Afghanistan and Taiwan

August 18, 2021 Updated: August 18, 2021


In the wake of the collapse of the government of Afghanistan and the evacuation of Americans and their Afghan staff members and supporters, a big question is what implications this may have for Taiwan and other American allies in the Indo-Pacific region.

The Chinese Communist Party’s (CCP’s) international mouthpiece, Global Times, has been quick to warn Taiwan and other American allies in Asia that just as the United States has abandoned Afghanistan at the crucial moment, so it cannot be relied upon to support and defend other allies like Taiwan, Japan, South Korea, Australia, and the Philippines. Better for these countries to make peace and friends with China and the CCP now than to put their hope in some promise of commitment by the United States, says the Times.

This is, of course, clever and powerful propaganda, but it dishonestly compares apples and oranges. The relationship between the United States and Afghanistan was a completely different kind of relationship than that between say the United States and Taiwan or Australia or Japan. In the case of Afghanistan, Washington spent more than twenty years first defeating al-Qaeda and then attempting to help establish a democratic national government. Whether this was the right or wrong thing to do can be and will be debated for many years. But it was an entirely different thing from the mutual defense alliances of America with its politically established, democratic, and independent allies in Asia and the rest of the world.

Indeed, one of the reasons for President Biden’s decision to sever the U.S. relationship with Afghanistan was to avoid getting bogged down on relatively small issues in order to better address the greater issue of China’s increasingly strong and aggressive policies in the Indo-Pacific region.

If one looks at the impact of Afghanistan on the world or on the United States, it is very small. Indeed, one reason the whole project lasted so long was that it was small and significantly out of the vision of the public. The same cannot be said of China or of the relationships of China with the United States and the other major countries of the Indo-Pacific region. This is especially true of Taiwan which is constantly now in a kind of shadow war with Beijing as it constantly sends bombers and fighters into Taiwan airspace and conducts naval maneuvers in the waters around the island.

The Biden administration has already signaled its intention of strengthening and diversifying U.S. forces in the South China Sea and Indo-Pacific area. It has also greatly strengthened ties with allies such as Japan, Australia, India, the Philippines, and South Korea with the objective of deploying greater forces in the region than those of China. Recent naval convoys from the UK, France, and Germany have not only added to the allied force level but demonstrated to China the commitment to defend Taiwan not only from the United States but from a global allied network of democratic states.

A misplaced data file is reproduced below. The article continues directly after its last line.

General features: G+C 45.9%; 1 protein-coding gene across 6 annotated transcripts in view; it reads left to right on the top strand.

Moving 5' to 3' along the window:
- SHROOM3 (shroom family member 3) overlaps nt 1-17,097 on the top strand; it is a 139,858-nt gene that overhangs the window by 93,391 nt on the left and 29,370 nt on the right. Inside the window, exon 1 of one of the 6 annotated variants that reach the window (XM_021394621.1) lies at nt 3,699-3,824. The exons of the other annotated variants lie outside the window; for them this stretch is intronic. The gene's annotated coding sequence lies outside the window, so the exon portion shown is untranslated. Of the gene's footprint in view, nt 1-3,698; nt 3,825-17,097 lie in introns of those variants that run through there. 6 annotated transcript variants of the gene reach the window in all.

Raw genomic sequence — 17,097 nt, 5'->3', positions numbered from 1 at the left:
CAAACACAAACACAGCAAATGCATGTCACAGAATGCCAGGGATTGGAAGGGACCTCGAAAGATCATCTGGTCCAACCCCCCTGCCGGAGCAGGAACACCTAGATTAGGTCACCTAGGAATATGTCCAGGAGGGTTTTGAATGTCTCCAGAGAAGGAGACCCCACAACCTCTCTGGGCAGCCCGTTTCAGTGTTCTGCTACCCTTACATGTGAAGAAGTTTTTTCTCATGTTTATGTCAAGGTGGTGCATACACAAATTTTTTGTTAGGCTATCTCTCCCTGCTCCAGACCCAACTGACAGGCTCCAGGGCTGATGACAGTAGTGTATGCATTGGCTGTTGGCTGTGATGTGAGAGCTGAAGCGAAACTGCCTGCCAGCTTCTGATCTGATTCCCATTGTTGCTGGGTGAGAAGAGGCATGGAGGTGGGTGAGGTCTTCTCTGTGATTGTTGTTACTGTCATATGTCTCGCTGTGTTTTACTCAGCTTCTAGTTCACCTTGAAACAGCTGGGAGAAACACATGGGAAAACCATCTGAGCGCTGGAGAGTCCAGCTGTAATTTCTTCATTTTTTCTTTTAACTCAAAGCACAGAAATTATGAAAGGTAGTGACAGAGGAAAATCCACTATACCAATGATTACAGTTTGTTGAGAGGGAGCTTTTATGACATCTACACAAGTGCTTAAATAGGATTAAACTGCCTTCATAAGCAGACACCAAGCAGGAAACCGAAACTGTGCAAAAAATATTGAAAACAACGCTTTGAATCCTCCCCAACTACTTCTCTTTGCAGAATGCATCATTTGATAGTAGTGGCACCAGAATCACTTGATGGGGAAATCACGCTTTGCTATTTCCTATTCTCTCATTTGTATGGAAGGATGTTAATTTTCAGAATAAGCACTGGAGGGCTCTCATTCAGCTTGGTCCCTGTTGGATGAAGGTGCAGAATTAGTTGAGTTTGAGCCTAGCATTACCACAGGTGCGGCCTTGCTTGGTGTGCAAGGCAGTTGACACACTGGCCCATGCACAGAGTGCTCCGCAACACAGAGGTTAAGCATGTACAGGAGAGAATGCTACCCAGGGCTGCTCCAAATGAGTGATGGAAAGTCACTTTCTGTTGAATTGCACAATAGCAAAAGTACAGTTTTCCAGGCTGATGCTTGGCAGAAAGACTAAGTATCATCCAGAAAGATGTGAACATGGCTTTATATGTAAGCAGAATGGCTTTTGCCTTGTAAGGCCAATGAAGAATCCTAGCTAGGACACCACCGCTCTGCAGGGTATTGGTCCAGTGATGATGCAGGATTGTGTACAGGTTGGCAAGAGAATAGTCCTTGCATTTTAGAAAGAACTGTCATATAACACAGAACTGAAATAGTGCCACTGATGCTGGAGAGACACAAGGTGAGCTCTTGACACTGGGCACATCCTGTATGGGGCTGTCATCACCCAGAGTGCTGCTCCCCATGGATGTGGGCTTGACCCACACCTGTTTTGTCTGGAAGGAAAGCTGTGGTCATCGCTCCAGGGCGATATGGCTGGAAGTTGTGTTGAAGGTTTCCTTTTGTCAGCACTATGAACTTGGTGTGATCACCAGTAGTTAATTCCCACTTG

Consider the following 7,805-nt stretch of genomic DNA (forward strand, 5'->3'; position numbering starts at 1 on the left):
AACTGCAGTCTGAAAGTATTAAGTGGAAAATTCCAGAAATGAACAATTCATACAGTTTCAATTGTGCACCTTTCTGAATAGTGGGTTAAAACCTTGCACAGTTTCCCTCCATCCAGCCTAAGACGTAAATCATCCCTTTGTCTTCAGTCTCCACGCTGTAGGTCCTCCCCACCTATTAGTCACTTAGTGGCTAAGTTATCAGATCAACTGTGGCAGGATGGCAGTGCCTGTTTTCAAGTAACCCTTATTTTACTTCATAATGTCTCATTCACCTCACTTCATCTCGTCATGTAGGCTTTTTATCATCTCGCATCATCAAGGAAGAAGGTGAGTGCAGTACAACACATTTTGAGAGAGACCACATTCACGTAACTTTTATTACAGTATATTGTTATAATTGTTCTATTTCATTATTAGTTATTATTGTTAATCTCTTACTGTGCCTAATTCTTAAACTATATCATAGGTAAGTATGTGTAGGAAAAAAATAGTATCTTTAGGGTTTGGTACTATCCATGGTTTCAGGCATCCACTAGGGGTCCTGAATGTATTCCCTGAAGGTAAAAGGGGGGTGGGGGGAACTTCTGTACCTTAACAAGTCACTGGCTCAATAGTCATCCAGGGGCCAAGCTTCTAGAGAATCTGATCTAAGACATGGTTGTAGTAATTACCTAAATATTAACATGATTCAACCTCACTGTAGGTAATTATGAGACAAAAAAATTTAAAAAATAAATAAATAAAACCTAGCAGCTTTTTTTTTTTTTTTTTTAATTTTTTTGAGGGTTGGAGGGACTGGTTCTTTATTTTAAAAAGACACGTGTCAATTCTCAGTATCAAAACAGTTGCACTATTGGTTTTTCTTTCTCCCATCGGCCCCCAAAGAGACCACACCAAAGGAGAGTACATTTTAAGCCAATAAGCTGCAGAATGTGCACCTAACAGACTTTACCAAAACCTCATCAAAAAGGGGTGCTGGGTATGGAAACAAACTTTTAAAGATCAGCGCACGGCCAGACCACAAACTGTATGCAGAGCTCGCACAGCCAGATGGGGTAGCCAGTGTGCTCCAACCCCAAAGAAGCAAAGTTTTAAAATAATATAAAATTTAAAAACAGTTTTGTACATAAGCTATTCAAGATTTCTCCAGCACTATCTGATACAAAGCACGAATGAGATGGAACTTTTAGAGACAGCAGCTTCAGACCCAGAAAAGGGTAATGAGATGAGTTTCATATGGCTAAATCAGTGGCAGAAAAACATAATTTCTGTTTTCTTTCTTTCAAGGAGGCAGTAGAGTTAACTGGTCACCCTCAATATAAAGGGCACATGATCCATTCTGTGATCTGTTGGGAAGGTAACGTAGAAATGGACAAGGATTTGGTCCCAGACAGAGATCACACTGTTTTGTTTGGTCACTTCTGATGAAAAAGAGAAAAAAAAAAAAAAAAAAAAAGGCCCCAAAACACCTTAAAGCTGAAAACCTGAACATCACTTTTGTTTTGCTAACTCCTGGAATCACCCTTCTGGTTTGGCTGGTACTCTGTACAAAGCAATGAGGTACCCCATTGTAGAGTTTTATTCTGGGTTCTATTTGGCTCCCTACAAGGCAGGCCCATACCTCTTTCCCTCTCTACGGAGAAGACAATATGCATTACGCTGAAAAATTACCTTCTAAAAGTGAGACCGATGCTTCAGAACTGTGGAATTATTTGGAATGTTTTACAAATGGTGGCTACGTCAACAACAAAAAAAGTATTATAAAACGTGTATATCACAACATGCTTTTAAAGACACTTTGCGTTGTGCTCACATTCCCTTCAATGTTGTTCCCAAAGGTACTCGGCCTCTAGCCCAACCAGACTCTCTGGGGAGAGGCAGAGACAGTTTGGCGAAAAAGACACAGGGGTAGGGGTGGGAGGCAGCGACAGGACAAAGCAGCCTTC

In that context, however, it is imperative that Taiwan take immediate and drastic steps toward increasing its own capacity to defend itself. The free world is boldly showing its support of Taiwan’s democratic government and society. Taiwan must now do as much or more for itself as its allies are doing for it.

The strategy of Taiwan and its allies must be to prevent the PLA from establishing beachheads on the island in the event of an invasion. Beijing’s forces must be repelled, and any established occupation of Taiwanese territory overrun and thrown back into the sea. It is thus imperative that the Taiwanese government make the island into a porcupine somewhat as the Swiss have made Switzerland.

During World War II, Hitler’s Germany had plans for invading and occupying Switzerland. Yet it never did so. Why? Because the Swiss had taken advantage of their rugged terrain and fortified every mountain pass, every tunnel, and every village. Had they invaded, the Germans would eventually have won, but only at an enormous cost they couldn’t afford.

Like Switzerland, Taiwan is a rugged country with only a few beaches on which an amphibious landing might be attempted. It is mountainous and covered in some areas by extensive vegetation and jungle. Yet, until very recently, it has not done much to make itself into a porcupine. It has bought advanced fighter jets from America, and that is necessary. But it is not enough. Taiwan must go all out as fast as possible to demonstrate to Beijing that an invasion would be extremely costly and not at all certain of a final victory.

Views expressed in this article are the opinions of the author and do not necessarily reflect the views of The Epoch Times.

Clyde Prestowitz
Clyde Prestowitz
Clyde Prestowitz is an Asia and globalization expert, a veteran U.S. trade negotiator, and presidential adviser. He was the leader of the first U.S. trade mission to China in 1982 and has served as an adviser to Presidents Reagan, George H.W. Bush, Clinton, and Obama. As counselor to the secretary of commerce in the Reagan administration, Prestowitz headed negotiations with Japan, South Korea, and China. His newest book is "The World Turned Upside Down: America, China, and the Struggle for Global Leadership," which was published in January 2021.